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NGC 4565 "Needle Galaxy"
Evan Jensen

NGC4565

Introduction:
Galaxies are massive and filled with gasses, stars, and dust. The one which we call our home is the Milky Way.  Galaxies themselves are however very unique and each has its own properties and or features that make it special in its own way. This of course led to the development of a system to tell them apart and classify them into groups that were more manageable. The galaxy I was observing is referred to as a spiral galaxy, however it has also earned the nickname "Needle Galaxy". This is due to the fact that from our point of observation the thin side-on view looks like a needle. This galaxy was discovered by Sir William Herschel in 1785. It is located over 50 million light years away in the constellation Coma Berenices and is about 30 kpc in diameter. It is classified as a SA(s)b galaxy, meaning it is a spiral galaxy with no bar , no ring, and its spiral arms are moderately loose. Some fun facts about this galaxy are it is even more luminous then the Andromeda galaxy and has even more globular clusters in it then out very own Milky Way galaxy.

In this image you can see what appears to be a very bright edge on spiral galaxy. The core of this galaxy is very luminous and the dust lane can be seen more visibly. Another very striking aspect of this image is the difference in color in the dust lane. Also this feature is what gave the galaxy its nickname, due to its very needle like appearance.

Other wavelengths:

NGC4565 in Infrared

Figure 1: Infrared of NGC 4565. Spitzer Space Telescope. 24 micron Mid- Far infrared

 

 

 

 

 

 

 

NGC4565 in Ultraviolet

Figure 2: GALEX The Galaxy Evolution Explorer. Ultraviolet Spectrum (two ultraviolet bands, Far UV (FUV) 1350-1780Å and Near UV (NUV) 1770 -2730Å). Spatial resolution 4.3 and 5.3 arcseconds respectively.

This image is actually two different spectral images stacked on top of one another. One of which is Far Ultraviolet and the other Near-Ultraviolet. Each is denoted by either yellow (far) or blue (near). Blue is from very hot massive stars (Far Ultraviolet); yellow is in (Near Ultraviolet) for stars that are not quite as hot. What this ends up telling us is that the slightly older stars in this galaxy are all mainly located near its center, while a lot of the newer and hotter OB stars are located along its outer edges.

In-depth Calculation:

NGC 4565 cross section

For my in-depth calculation I wished to look into the most prominent component of this galaxy which is its dust lane. Firstly, to determine the optical opacity of the dust lane, I took a graphical cross section of the galaxy's core and dust lane.  As we can see, the dip in the intensity values is where the dust lane is located on the image, and where there is a spike is the very bright core. Next I determined where an analogous portion of the galaxy is to where the dust lane is located. I did this by measuring the pixel count between the center (pixel 84) and the dust lane and determining a point on the other side of the core equal distance away.  With these points of reference, I could then determine the difference in the relative intensity at these points.  The negative natural log of the ratio of the equal distance intensity over the dust lane intensity gives the dust lane optical depth. In this case the value was 2.33, which corresponds to a dust lane that is optically thick. This can be used to determine the column density of this dust lane, using the formula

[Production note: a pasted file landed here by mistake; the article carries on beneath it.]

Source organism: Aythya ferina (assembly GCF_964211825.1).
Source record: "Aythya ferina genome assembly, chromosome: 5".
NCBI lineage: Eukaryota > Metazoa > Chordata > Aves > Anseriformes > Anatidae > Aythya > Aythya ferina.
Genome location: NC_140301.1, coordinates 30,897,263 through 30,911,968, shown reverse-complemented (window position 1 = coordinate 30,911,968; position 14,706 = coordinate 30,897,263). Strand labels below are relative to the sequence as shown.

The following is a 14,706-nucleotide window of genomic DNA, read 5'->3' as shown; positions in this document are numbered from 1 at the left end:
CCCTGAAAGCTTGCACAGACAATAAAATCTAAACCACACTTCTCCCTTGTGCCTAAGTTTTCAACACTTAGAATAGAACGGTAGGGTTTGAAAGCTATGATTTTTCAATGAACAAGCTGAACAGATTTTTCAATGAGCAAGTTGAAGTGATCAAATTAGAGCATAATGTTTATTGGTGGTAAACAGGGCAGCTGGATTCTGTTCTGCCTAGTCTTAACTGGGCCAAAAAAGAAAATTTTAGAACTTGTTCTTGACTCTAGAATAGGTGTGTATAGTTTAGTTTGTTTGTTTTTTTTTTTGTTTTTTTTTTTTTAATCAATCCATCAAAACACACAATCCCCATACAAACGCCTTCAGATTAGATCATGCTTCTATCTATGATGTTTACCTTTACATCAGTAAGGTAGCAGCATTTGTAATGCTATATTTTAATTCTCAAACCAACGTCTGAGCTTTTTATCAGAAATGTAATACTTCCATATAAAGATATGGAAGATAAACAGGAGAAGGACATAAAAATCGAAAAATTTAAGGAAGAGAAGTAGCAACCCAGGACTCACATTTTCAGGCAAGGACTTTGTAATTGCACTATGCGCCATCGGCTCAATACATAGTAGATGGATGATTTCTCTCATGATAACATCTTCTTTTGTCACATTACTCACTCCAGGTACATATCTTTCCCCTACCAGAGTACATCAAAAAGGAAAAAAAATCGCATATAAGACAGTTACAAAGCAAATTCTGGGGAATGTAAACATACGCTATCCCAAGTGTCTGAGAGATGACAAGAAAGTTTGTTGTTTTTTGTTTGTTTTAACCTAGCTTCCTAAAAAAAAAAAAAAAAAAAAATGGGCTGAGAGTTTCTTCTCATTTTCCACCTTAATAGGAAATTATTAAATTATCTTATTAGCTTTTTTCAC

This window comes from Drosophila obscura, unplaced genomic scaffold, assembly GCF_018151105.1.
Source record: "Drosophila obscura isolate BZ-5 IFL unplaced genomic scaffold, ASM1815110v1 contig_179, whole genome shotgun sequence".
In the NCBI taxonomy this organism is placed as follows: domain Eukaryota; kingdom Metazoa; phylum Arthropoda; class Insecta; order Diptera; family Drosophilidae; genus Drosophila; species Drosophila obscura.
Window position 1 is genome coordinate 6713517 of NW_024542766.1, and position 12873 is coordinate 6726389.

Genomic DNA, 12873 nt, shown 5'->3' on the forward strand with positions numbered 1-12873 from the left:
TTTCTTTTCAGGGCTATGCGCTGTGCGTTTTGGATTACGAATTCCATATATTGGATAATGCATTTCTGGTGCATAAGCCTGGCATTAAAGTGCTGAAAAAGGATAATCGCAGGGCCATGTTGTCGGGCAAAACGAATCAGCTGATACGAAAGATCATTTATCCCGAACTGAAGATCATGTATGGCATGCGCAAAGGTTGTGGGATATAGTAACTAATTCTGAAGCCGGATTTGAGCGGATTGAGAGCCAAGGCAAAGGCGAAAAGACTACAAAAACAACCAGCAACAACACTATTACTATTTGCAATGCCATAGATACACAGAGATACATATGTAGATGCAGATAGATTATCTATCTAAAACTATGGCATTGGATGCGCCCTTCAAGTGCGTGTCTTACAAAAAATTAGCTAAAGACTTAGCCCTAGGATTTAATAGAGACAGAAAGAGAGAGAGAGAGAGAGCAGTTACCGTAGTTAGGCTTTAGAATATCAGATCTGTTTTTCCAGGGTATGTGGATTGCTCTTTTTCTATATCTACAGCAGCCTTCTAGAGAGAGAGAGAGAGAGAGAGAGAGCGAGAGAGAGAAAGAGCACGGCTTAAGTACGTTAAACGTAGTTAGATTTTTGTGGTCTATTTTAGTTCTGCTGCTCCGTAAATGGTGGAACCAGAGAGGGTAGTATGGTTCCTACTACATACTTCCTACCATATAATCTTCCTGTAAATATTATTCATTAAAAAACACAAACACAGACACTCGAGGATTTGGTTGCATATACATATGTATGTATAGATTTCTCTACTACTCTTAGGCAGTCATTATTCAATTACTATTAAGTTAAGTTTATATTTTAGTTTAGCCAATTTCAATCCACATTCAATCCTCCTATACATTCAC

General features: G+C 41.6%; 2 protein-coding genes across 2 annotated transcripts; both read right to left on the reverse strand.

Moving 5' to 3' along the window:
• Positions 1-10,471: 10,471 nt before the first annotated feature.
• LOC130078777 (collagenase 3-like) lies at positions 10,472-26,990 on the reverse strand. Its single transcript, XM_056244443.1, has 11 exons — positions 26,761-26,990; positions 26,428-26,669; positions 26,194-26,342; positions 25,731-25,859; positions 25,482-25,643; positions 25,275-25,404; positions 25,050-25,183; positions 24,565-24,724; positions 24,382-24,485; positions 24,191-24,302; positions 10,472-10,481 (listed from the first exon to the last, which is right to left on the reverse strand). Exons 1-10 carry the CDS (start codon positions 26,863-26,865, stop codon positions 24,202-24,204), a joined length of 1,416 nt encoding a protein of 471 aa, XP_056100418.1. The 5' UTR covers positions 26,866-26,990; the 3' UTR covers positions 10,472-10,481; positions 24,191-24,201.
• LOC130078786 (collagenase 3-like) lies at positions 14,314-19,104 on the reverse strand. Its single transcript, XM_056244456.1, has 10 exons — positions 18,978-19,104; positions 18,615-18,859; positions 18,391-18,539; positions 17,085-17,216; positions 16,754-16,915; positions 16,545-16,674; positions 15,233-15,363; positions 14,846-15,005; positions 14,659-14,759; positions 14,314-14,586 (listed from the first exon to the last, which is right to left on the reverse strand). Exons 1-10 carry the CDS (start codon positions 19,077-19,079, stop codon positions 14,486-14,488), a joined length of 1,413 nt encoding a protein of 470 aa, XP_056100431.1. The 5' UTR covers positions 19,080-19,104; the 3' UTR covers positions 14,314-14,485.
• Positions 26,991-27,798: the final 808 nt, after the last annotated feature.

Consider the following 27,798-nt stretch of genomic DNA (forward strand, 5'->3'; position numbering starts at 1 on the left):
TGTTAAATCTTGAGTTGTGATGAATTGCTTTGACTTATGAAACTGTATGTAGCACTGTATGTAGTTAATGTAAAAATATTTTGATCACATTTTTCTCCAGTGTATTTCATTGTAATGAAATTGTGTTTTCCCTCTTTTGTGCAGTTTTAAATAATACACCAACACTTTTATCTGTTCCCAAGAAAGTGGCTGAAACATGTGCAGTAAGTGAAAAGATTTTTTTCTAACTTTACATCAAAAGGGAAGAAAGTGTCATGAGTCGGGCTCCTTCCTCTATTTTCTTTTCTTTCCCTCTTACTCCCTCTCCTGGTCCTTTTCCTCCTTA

where tau is the optical depth and sigma is the dust cross section (10^-9 cm ^2 ). The column density of our dust lane is 2.33 X 10^9 cm^2, which refers to the number of dust grains per unit area integrated along a path, which in this case is the dust lane, or in other words how dense our dust lane is and its extinction potential.

References:

Elmegreen, Debra. Galaxies and Galactic Structure. Upper Saddle River: Printice Hall PTR, 1998.

Kutner, Marc L. Astronomy: A Physical Perspective, 2nd ed. Cambridge: Cambridge University Press, 2003.

Massey, Robert, Anita Heward, and Klaus Jaeger. Public to get access to spectacular infrared images of galaxies. Accessed 29 Apr. 2013. <http://meadeds114telescope.blogspot.com/2012/03/public-to-get-access-to-spectacular.html>.

Nemiroff, Robert and Jerry Bonnell. "The Sombrero Galaxy from Hubble" Astronomy Picture of the Day. 2010 February 11. Accessed 29 Apr 2013. <http://apod.nasa.gov/apod/ap110515.html>

"Chapter 2 - GALEX Science Surveys." GALEX Galaxy Evolution Explorer . NASA, 13 Feb. 2010. Accessed 29 Apr. 2013. <http://www.galex.caltech.edu/researcher/techdoc-ch2.html>.

"GALEX Image: Ultraviolet Atlas of Nearby Galaxies Poster." GALEX Galaxy Evolution Explorer . Accessed 29 Apr. 2013. <http://www.galex.caltech.edu/media/glx2006-02r_img01.html>.

"NGC 4565 ." Wikipedia. Accessed 2 May 2013. <http://en.wikipedia.org/wiki/NGC_4565>.

This research has made use of the NASA/IPAC Extragalactic Database (NED) which is operated by the Jet Propulsion Laboratory, California Institute of Technology, under contract with the National Aeronautics and Space Administration.

Right Ascension (J2000) 12:36:20
Declination (J2000) +25:59:16
Filters used blue(B), green(V), red(R), and clear(C)
Exposure time per filter 5x60 seconds in C, 5x300 seconds in BVR
Date observed

March 21, 2013 (CBVR)

To get this image we took five 300 sec exposures of green, blue, red and five 60 sec of clear filters. Then I calibrated each image using bias, flat, and dark files. After that I averaged out each filter individually. Then I stacked each of those together to get one composite image for each filter. Then I combined the filters together to get one full filter image. Then I refined the brightness scale, removed bleeding stars, and fixed the color saturations.

 

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